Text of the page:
Back at the end of August, Chris Lee described a discovery that was a bit of a stumper. The WMAP probe, which has been refining our picture of the cosmic microwave background, found what appears to be a cosmic cold spot: an exceptionally large area of space that’s apparently more or less empty. The probabilities of this occurring by chance are vanishingly small, and it has left cosmologists scratching their heads.
A number of them apparently stopped scratching and started calculating, and the fruits of some of that labor are being released by Science today. The authors of the paper have done calculations that suggest the cold spot is a remnant of an exotic form of phase transition that took place early in the history of the universe. This is something that has been kicked around by the theorists for decades, but hasn’t been observed as of yet.
The idea behind the phenomenon is that, at very high energies, some particles become “symmetric”—they are functionally interchangeable, and can’t be distinguished. As the universe expanded after the big bang, it gradually cooled, diluting the average energy density. This cooling should sporadically drop the energy below the point where some forms of symmetry are maintained and, because of the irregularities in the universe’s cooling observed by WMAP, the breaking of symmetry should happen unevenly.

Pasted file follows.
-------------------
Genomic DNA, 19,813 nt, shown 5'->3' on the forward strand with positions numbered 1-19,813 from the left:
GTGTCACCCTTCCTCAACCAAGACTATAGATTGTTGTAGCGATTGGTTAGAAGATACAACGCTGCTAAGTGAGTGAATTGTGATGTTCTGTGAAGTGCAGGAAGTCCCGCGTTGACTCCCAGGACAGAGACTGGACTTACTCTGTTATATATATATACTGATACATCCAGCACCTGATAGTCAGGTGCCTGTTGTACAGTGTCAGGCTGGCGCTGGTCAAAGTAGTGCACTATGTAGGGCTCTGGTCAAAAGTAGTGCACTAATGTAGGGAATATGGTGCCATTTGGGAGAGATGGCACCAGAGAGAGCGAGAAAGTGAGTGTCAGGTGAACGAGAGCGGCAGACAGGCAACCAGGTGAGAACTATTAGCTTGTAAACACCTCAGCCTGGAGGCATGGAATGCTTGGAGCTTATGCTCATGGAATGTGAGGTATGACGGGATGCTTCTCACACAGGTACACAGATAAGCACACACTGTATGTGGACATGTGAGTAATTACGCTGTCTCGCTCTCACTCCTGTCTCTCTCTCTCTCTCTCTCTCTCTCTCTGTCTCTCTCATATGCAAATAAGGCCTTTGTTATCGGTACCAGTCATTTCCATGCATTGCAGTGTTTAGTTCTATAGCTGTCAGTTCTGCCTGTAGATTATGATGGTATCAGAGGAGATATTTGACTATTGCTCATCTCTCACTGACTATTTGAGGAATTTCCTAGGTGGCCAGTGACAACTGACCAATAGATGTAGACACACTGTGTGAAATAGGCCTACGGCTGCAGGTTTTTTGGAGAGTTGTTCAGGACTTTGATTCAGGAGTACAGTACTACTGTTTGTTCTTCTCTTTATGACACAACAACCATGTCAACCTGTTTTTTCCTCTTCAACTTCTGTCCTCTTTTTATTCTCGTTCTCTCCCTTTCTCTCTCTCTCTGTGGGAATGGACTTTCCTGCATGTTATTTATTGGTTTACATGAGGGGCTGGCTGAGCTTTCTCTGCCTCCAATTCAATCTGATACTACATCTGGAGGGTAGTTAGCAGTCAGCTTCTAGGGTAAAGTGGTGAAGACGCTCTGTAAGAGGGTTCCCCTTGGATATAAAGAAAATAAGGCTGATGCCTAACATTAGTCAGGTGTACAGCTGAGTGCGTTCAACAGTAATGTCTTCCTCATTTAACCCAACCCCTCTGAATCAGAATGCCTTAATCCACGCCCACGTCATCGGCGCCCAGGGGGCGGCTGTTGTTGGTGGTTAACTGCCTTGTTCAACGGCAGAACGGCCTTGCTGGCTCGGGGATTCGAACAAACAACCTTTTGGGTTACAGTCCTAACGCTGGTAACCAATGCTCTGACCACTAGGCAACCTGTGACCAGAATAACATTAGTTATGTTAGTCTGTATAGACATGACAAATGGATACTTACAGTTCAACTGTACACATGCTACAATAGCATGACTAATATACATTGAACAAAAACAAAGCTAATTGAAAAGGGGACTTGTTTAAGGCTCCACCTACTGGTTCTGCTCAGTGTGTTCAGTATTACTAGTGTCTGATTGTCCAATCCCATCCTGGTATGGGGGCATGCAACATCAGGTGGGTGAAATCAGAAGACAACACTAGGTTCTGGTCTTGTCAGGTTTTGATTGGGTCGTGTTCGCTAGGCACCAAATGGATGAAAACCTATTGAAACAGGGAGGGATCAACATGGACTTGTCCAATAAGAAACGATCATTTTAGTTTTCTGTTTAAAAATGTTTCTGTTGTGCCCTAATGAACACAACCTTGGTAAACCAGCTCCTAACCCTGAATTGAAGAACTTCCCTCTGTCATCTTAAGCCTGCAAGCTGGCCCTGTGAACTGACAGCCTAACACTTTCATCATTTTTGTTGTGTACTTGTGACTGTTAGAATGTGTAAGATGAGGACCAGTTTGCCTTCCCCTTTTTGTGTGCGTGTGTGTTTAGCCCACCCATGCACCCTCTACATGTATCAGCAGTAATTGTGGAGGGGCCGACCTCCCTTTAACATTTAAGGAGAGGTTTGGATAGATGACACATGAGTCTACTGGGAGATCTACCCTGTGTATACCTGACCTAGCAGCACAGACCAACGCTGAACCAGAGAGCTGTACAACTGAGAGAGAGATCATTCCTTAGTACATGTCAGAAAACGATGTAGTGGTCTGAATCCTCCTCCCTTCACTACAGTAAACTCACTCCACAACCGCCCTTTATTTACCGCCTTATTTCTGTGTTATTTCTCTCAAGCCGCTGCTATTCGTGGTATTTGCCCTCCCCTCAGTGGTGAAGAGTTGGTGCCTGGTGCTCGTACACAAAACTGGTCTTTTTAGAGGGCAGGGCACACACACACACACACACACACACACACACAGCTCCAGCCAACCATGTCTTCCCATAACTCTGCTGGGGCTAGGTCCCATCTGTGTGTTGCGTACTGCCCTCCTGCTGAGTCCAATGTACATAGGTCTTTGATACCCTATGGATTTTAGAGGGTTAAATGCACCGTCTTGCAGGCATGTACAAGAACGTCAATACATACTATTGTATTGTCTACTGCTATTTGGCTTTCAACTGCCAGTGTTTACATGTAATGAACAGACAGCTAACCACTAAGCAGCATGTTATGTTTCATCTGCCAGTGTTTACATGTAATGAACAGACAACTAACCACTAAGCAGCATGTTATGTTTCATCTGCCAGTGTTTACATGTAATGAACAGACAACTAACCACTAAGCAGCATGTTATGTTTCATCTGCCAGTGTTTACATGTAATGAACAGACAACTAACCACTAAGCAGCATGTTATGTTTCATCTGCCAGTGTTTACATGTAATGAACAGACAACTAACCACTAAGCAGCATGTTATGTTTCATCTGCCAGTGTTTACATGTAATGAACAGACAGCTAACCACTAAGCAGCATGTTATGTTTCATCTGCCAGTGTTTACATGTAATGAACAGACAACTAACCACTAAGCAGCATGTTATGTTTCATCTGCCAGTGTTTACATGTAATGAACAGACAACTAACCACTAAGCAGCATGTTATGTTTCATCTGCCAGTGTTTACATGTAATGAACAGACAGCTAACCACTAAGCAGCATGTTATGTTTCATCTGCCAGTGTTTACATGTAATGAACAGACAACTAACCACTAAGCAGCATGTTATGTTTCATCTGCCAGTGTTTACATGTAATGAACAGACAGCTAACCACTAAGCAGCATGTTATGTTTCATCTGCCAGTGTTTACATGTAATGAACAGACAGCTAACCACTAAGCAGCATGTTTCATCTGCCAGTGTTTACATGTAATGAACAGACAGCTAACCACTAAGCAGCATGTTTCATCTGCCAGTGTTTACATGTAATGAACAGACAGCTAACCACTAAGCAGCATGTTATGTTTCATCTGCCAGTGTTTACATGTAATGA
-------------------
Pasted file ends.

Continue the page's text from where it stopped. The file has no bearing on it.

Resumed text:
The net result is that neighboring areas of the universe will be at states above and below the symmetry point. This creates a situation vaguely analogous to the phase change between liquid water and ice, where there is a fundamental discontinuity between the two regions. In the cosmic version, the phase change boundary should cause significant changes in the wavelength of light that crosses it, potentially creating a relatively “cold,” or red-shifted, patch in the microwave background (hot patches should also occur).
How likely is this exotic explanation? Compared to the obvious alternative explanation—a combination of instrument error and random fluctuations—pretty likely, according to the authors. They did a Bayesian analysis of the probabilities of both, and found that the phase shift was a more probable solution. In addition, the work suggested that phase changes should cause only one cold spot large enough to detect at the resolution that we’ve currently achieved in our measurements of the cosmic background radiation.
The phase change explanation also provides two testable predictions, namely that we’ll find more of these when we get better resolution maps, and that a certain amount of polarization should be detectable in the area at the edges of the cold spot. The size of the cold spot also places an eye popping number on the energy at which the phase change took place: 8.7 × 1015 GeV. The Nobel Intent staff was unable to think of a reasonable analogy to describe how energetic that is.